Authentic Relationships and All Means All: Observations from a Paraeducator
There are so many things I genuinely love about my job as a paraeducator in an inclusive school:
- working with exceptional students —with and without disabilities
- working with talented teachers — both generalists and specialists
- working with involved families — especially those from diverse backgrounds
But as the holidays approach, I'm taking a step back and observing what I am thankful for.
During our school’s harvest celebration, one fact stood out to me among all of the academic expectations, behavior protocol, and daily schedules. Our school is truly embracing All means All. One way this fact is evident is through the observation of non-structured peer interactions. As the class prepared for their celebration, I observed, listened, and took mental notes of the interactions that demonstrate friendships among students with and without disabilities and how these interactions embrace All means All. All of the students in the room were fourth graders and they all were interacting as fourth graders do: laughter, giggles, comparing outfits, making crafts. “It’s working,” I thought.
Guiding authentic peer relationships is an essential ingredient to All means All.
As paraeducators, we have an important role facilitating and showing, by example, ways for students to form genuine friendships. Stepping back and listening for statements among students such as “first…then,” “I’m proud of you,” “Can I trust you?” “When you…I feel…” reinforce our knowledge that classmates are developing authentic relationships.
Working with students and teaching and modeling for them how to communicate so that all students feel included and valued is such a bonus to being a paraeducator. As a paraeducator, I believe our goals are to:
- Teach with kindness and respect for all students. The rest of the students are observing and learning from us throughout the day.
- Give all classmates the tools and strategies that you use and are familiar with to encourage authentic and respectful relationships among all students. A paraeducator is a facilitator toward success.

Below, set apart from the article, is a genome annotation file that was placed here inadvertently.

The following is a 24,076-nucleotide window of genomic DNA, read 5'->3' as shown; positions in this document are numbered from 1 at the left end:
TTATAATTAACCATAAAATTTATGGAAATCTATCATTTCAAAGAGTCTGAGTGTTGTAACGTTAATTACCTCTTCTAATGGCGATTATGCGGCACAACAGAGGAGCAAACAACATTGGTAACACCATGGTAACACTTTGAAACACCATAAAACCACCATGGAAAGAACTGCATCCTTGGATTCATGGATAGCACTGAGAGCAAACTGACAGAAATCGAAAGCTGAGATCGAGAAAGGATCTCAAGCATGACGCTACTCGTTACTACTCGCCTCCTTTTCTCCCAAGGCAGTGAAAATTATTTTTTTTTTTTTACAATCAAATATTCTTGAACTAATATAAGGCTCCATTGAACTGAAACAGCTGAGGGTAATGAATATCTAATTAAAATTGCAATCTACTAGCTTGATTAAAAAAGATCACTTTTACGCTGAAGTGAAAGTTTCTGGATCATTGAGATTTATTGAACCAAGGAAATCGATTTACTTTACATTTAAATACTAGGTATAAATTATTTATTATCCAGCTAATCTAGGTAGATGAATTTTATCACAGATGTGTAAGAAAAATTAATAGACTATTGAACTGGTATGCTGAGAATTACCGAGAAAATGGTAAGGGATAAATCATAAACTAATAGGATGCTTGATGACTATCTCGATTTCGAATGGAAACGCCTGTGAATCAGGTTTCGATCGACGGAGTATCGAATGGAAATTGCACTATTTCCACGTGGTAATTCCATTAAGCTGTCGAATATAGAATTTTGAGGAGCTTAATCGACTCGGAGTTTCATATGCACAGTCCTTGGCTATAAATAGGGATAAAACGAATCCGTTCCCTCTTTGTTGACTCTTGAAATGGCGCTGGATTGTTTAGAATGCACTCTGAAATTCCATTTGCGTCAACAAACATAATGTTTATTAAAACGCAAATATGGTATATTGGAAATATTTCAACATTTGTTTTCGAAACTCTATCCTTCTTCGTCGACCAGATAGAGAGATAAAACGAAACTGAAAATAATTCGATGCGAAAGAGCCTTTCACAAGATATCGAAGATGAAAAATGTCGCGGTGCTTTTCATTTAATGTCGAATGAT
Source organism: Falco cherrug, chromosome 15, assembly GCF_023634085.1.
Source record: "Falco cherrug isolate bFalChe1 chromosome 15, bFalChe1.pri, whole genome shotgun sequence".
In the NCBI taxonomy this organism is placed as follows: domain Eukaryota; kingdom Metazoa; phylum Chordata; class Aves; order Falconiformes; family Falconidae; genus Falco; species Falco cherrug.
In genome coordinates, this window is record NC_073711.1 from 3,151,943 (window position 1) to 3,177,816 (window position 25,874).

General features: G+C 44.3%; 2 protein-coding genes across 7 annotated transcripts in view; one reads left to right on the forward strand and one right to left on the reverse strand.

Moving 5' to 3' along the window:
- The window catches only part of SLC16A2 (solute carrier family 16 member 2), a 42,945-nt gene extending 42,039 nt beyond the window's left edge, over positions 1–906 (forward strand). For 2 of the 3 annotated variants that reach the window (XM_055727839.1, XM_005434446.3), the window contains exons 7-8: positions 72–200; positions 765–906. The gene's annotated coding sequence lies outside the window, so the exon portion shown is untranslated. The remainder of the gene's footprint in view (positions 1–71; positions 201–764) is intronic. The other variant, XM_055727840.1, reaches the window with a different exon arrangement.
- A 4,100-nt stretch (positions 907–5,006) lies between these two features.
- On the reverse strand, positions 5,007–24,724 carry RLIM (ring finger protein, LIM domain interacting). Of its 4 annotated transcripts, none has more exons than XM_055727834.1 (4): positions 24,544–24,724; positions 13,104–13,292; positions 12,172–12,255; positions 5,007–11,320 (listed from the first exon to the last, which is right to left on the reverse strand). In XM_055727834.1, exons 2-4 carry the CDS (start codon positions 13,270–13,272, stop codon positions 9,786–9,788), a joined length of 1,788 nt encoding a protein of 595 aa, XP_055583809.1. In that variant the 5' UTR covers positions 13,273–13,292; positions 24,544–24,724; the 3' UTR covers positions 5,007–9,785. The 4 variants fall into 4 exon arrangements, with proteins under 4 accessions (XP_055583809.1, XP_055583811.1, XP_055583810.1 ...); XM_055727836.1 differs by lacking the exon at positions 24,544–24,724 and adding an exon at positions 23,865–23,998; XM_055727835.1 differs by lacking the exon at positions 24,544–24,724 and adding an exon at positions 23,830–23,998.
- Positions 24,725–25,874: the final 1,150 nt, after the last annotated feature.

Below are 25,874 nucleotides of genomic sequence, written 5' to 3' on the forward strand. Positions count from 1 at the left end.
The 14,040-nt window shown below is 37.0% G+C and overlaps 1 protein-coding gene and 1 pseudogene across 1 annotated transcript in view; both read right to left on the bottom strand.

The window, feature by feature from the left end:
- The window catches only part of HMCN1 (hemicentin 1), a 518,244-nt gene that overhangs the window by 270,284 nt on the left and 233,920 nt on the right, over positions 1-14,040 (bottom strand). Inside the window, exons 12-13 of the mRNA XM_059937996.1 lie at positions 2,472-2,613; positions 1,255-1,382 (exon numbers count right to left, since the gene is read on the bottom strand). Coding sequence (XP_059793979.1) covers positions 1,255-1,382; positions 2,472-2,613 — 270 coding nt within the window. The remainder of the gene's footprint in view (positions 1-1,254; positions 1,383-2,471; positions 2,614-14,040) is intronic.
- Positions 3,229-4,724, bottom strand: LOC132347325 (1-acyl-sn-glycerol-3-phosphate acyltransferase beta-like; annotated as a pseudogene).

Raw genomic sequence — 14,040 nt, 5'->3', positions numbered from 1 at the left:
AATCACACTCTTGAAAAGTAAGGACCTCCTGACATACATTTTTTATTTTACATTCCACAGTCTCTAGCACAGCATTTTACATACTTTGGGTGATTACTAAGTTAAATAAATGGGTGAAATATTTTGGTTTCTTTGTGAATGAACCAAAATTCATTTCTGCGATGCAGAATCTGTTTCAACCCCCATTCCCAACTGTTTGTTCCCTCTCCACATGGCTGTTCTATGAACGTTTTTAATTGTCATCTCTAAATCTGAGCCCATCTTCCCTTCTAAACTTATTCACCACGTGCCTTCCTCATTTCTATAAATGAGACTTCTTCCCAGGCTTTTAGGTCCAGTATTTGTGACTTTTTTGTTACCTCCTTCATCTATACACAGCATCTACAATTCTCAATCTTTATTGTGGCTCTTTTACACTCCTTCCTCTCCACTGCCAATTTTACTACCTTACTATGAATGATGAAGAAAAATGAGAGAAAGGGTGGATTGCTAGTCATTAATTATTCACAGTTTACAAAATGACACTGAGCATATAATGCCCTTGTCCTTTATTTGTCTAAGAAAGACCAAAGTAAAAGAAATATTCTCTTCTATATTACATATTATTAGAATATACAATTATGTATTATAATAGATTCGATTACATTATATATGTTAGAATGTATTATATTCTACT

During a recent class party, I introduced myself to a parent, whose child has formed a true relationship with a student who requires more intensive supports, and we had a brief conversation. I mentioned that I like to watch her daughter interact with this student because it comes from an authentic, genuine, and kind heart. With that in mind, I also shared with Mom that in the beginning of the year, I had spoken to her daughter and other friends and classmates reminding them that 'their classmate is not a baby. She is nine years old and in fourth grade just like you. She is excited to have friends and have friendships just like yours and probably shares many common interests once you get to know each other.’ Mom's response was an excited, “That's exactly what she said to me at home. I was wondering where she had this insight.”
Being a facilitator for all students in an inclusive classroom trickles outward beyond the classroom to home and social environments. It's wonderful to see inclusion working within the classroom and school, during related services, and during lunch and recess; but isn’t one of our goals to give confidence to all students so that they can bring this knowledge into the world outside of school and carry the knowledge and insight through to their teenage and adult lives? Our students today will be the future teachers, parents, policymakers, and doctors in our society. By embracing All means All within our schools, we can almost guarantee for the future a more respectful and welcoming world!
For this, I am truly thankful for the genuine, authentic, kind, and real relationships that I watch grow during the school day among ALL students.
- Janet Gnall